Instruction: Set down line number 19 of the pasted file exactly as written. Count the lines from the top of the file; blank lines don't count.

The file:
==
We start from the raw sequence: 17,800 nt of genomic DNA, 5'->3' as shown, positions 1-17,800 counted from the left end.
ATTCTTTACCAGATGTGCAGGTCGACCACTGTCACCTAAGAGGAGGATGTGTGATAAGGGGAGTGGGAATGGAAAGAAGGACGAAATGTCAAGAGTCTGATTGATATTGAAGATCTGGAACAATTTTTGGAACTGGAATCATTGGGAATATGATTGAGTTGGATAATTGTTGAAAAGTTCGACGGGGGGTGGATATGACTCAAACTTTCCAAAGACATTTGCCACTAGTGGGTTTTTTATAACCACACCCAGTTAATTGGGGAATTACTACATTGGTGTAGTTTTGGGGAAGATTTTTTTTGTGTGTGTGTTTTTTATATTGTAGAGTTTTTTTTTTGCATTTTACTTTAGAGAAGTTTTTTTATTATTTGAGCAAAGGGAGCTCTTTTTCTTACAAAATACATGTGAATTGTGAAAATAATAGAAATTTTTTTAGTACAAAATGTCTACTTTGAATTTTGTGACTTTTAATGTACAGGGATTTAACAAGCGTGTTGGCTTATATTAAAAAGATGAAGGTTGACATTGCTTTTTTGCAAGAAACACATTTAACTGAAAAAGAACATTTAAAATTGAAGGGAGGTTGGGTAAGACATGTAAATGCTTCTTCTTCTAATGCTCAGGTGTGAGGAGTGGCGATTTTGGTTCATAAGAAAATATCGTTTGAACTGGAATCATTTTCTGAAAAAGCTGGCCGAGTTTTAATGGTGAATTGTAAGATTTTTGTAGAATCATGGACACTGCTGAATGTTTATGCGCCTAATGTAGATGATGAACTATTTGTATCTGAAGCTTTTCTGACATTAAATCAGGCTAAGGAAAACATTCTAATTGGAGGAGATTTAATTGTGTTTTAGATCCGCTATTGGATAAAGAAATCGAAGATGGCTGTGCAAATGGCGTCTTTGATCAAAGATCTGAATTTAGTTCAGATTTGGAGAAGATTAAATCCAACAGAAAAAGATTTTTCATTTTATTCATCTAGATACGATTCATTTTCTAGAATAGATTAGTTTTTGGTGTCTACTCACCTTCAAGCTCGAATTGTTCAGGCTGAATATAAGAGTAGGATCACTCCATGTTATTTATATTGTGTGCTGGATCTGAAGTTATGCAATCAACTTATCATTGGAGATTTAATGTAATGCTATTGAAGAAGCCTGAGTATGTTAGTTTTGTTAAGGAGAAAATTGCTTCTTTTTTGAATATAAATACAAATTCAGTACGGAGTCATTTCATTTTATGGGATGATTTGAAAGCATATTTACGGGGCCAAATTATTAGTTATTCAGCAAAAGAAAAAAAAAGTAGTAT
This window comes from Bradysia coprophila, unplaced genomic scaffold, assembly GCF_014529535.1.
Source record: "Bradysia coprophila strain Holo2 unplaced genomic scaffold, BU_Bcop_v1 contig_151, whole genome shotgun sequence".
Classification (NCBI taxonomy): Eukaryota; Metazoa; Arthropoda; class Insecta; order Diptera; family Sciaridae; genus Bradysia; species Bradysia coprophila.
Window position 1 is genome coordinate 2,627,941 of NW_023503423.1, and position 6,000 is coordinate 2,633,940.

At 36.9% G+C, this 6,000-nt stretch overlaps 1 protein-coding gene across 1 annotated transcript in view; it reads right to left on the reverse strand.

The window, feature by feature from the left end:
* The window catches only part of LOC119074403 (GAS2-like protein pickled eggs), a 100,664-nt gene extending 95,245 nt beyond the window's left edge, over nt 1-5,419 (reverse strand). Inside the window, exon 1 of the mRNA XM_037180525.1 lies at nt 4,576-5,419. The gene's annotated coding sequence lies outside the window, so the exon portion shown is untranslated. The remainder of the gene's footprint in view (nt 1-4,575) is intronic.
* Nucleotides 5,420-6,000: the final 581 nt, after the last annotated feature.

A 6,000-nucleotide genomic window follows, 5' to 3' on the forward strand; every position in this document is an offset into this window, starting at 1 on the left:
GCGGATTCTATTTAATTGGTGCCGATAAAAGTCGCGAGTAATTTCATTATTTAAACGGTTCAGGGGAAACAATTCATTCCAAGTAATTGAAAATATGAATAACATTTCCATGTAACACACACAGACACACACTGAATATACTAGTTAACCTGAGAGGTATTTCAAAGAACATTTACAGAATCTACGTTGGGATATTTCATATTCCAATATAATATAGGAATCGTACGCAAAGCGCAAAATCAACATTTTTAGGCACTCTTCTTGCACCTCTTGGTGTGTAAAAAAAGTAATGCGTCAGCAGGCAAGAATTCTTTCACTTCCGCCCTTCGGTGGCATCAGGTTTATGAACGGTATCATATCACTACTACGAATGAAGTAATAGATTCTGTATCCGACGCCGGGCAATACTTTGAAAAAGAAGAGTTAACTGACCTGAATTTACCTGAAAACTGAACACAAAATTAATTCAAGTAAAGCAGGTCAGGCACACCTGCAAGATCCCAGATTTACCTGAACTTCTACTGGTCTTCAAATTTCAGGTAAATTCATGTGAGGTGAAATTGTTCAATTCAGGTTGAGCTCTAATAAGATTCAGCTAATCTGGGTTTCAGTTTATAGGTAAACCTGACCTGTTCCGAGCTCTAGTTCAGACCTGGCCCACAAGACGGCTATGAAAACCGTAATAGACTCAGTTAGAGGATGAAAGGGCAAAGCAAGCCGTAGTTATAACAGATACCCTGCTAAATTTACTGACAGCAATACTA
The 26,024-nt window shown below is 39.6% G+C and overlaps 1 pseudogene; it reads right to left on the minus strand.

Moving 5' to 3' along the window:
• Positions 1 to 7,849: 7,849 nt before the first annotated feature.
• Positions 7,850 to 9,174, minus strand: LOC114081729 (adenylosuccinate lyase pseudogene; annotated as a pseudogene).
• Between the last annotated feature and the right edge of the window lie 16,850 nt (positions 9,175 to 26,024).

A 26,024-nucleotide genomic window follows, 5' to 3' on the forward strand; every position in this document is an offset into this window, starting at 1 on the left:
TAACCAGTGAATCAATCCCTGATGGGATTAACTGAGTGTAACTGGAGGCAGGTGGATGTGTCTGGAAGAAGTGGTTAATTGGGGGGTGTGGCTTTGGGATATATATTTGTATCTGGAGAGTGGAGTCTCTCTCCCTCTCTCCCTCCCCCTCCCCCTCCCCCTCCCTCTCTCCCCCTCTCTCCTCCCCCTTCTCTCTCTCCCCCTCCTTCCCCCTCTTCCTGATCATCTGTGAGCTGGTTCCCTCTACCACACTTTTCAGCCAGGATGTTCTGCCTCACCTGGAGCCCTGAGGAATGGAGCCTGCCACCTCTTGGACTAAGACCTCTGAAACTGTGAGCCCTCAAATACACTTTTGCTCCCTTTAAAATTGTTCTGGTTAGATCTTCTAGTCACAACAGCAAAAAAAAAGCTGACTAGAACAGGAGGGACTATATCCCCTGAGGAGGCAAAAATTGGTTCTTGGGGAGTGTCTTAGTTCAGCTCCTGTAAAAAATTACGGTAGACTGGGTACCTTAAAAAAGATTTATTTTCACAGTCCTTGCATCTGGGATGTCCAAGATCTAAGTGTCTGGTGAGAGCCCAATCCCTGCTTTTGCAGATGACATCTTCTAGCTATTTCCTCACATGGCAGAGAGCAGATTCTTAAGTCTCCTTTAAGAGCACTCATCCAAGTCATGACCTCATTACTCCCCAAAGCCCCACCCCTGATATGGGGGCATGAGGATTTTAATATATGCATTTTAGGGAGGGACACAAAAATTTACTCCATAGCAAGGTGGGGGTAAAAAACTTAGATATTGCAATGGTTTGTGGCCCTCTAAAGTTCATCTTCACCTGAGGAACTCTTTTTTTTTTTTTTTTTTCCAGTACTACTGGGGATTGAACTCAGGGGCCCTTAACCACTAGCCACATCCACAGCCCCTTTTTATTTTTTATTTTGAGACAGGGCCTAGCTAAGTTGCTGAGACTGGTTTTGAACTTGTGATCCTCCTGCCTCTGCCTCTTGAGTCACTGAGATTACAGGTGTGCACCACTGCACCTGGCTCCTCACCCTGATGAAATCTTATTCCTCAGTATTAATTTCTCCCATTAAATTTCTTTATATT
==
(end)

TAACCAGTGAATCAATCCCTGATGGGATTAACTGAGTGTAACTGGAGGCAGGTGGATGTGTCTGGAAGAAGTGGTTAATTGGGGGGTGTGGCTTTGGGATATATATTTGTATCTGGAGAGTGGAGTCTCTCTCCCTCTCTCCCTCCCCCTCCCCCTCCCCCTCCCTCTCTCCCCCTCTCTCCTCCCCCTTCTCTCTCTCCCCCTCCTTCCCCCTCTTCCTGATCATCTGTGAGCTGGTTCCCTCTACCACACTTTTCAGCCAGGATGTTCTGCCTCACCTGGAGCCCTGAGGAATGGAGCCTGCCACCTCTTGGACTAAGACCTCTGAAACTGTGAGCCCTCAAATACACTTTTGCTCCCTTTAAAATTGTTCTGGTTAGATCTTCTAGTCACAACAGCAAAAAAAAAGCTGACTAGAACAGGAGGGACTATATCCCCTGAGGAGGCAAAAATTGGTTCTTGGGGAGTGTCTTAGTTCAGCTCCTGTAAAAAATTACGGTAGACTGGGTACCTTAAAAAAGATTTATTTTCACAGTCCTTGCATCTGGGATGTCCAAGATCTAAGTGTCTGGTGAGAGCCCAATCCCTGCTTTTGCAGATGACATCTTCTAGCTATTTCCTCACATGGCAGAGAGCAGATTCTTAAGTCTCCTTTAAGAGCACTCATCCAAGTCATGACCTCATTACTCCCCAAAGCCCCACCCCTGATATGGGGGCATGAGGATTTTAATATATGCATTTTAGGGAGGGACACAAAAATTTACTCCATAGCAAGGTGGGGGTAAAAAACTTAGATATTGCAATGGTTTGTGGCCCTCTAAAGTTCATCTTCACCTGAGGAACTCTTTTTTTTTTTTTTTTTTCCAGTACTACTGGGGATTGAACTCAGGGGCCCTTAACCACTAGCCACATCCACAGCCCCTTTTTATTTTTTATTTTGAGACAGGGCCTAGCTAAGTTGCTGAGACTGGTTTTGAACTTGTGATCCTCCTGCCTCTGCCTCTTGAGTCACTGAGATTACAGGTGTGCACCACTGCACCTGGCTCCTCACCCTGATGAAATCTTATTCCTCAGTATTAATTTCTCCCATTAAATTTCTTTATATT